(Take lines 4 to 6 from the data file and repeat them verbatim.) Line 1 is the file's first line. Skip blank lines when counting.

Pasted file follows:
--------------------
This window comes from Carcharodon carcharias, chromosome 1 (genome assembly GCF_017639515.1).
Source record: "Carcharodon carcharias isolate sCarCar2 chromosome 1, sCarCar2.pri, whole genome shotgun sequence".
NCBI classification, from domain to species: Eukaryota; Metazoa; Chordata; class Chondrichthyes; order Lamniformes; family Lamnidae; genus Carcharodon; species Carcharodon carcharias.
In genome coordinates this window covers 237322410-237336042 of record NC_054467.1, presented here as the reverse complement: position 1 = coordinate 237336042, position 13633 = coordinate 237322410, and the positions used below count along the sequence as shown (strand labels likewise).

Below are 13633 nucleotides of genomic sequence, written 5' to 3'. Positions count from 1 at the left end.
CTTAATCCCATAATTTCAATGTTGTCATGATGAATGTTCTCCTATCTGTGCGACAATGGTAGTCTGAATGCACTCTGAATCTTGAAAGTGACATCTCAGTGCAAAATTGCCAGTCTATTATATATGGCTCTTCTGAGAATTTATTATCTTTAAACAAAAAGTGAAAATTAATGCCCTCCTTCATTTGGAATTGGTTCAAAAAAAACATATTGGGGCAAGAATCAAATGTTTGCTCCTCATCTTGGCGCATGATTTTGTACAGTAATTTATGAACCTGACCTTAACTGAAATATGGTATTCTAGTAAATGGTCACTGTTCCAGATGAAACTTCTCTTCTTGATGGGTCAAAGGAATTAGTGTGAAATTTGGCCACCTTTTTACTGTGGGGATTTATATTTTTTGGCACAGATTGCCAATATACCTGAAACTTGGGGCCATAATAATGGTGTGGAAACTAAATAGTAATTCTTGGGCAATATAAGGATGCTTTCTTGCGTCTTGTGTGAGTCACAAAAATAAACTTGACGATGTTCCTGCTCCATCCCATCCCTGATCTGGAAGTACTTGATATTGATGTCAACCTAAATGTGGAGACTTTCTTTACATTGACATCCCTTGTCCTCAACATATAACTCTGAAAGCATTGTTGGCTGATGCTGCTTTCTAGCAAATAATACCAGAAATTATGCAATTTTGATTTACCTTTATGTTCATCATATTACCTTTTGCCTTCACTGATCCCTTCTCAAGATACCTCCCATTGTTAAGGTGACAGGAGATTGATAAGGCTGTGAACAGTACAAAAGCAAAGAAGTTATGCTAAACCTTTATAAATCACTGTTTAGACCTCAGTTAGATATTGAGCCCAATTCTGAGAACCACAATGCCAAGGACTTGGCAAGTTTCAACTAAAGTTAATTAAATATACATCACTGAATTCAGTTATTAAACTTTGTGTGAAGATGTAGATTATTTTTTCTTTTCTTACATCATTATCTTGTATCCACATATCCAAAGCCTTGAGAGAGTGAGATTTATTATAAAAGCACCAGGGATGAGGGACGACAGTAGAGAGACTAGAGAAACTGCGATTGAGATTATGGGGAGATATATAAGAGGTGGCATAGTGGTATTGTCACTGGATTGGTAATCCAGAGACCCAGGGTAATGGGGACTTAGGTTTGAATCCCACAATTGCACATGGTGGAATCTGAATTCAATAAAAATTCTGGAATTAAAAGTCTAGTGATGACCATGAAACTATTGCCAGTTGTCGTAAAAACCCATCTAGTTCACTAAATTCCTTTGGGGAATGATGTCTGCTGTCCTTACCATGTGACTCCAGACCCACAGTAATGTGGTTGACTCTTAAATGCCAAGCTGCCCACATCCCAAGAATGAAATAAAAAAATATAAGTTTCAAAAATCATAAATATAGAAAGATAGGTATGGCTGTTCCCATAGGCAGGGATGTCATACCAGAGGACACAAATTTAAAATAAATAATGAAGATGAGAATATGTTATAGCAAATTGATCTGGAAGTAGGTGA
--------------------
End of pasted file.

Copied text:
In genome coordinates this window covers 237322410-237336042 of record NC_054467.1, presented here as the reverse complement: position 1 = coordinate 237336042, position 13633 = coordinate 237322410, and the positions used below count along the sequence as shown (strand labels likewise).

Below are 13633 nucleotides of genomic sequence, written 5' to 3'. Positions count from 1 at the left end.
CTTAATCCCATAATTTCAATGTTGTCATGATGAATGTTCTCCTATCTGTGCGACAATGGTAGTCTGAATGCACTCTGAATCTTGAAAGTGACATCTCAGTGCAAAATTGCCAGTCTATTATATATGGCTCTTCTGAGAATTTATTATCTTTAAACAAAAAGTGAAAATTAATGCCCTCCTTCATTTGGAATTGGTTCAAAAAAAACATATTGGGGCAAGAATCAAATGTTTGCTCCTCATCTTGGCGCATGATTTTGTACAGTAATTTATGAACCTGACCTTAACTGAAATATGGTATTCTAGTAAATGGTCACTGTTCCAGATGAAACTTCTCTTCTTGATGGGTCAAAGGAATTAGTGTGAAATTTGGCCACCTTTTTACTGTGGGGATTTATATTTTTTGGCACAGATTGCCAATATACCTGAAACTTGGGGCCATAATAATGGTGTGGAAACTAAATAGTAATTCTTGGGCAATATAAGGATGCTTTCTTGCGTCTTGTGTGAGTCACAAAAATAAACTTGACGATGTTCCTGCTCCATCCCATCCCTGATCTGGAAGTACTTGATATTGATGTCAACCTAAATGTGGAGACTTTCTTTACATTGACATCCCTTGTCCTCAACATATAACTCTGAAAGCATTGTTGGCTGATGCTGCTTTCTAGCAAATAATACCAGAAATTATGCAATTTTGATTTACCTTTATGTTCATCATATTACCTTTTGCCTTCACTGATCCCTTCTCAAGATACCTCCCATTGTTAAGGTGACAGGAGATTGATAAGGCTGTGAACAGTACAAAAGCAAAGAAGTTATGCTAAACCTTTATAAATCACTGTTTAGACCTCAGTTAGATATTGAGCCCAATTCTGAGAACCACAATGCCAAGGACTTGGCAAGTTTCAACTAAAGTTAATTAAATATACATCACTGAATTCAGTTATTAAACTTTGTGTGAAGATGTAGATTATTTTTTCTTTTCTTACATCATTATCTTGTATCCACATATCCAAAGCCTTGAGAGAGTGAGATTTATTATAAAAGCACCAGGGATGAGGGACGACAGTAGAGAGACTAGAGAAACTGCGATTGAGATTATGGGGAGATATATAAGAGGTGGCATAGTGGTATTGTCACTGGATTGGTAATCCAGAGACCCAGGGTAATGGGGACTTAGGTTTGAATCCCACAATTGCACATGGTGGAATCTGAATTCAATAAAAATTCTGGAATTAAAAGTCTAGTGATGACCATGAAACTATTGCCAGTTGTCGTAAAAACCCATCTAGTTCACTAAATTCCTTTGGGGAATGATGTCTGCTGTCCTTACCATGTGACTCCAGACCCACAGTAATGTGGTTGACTCTTAAATGCCAAGCTGCCCACATCCCAAGAATGAAATAAAAAAATATAAGTTTCAAAAATCATAAATATAGAAAGATAGGTATGGCTGTTCCCATAGGCAGGGATGTCATACCAGAGGACACAAATTTAAAATAAATAATGAAGATGAGAATATGTTATAGCAAATTGATCTGGAAGTAGGTGA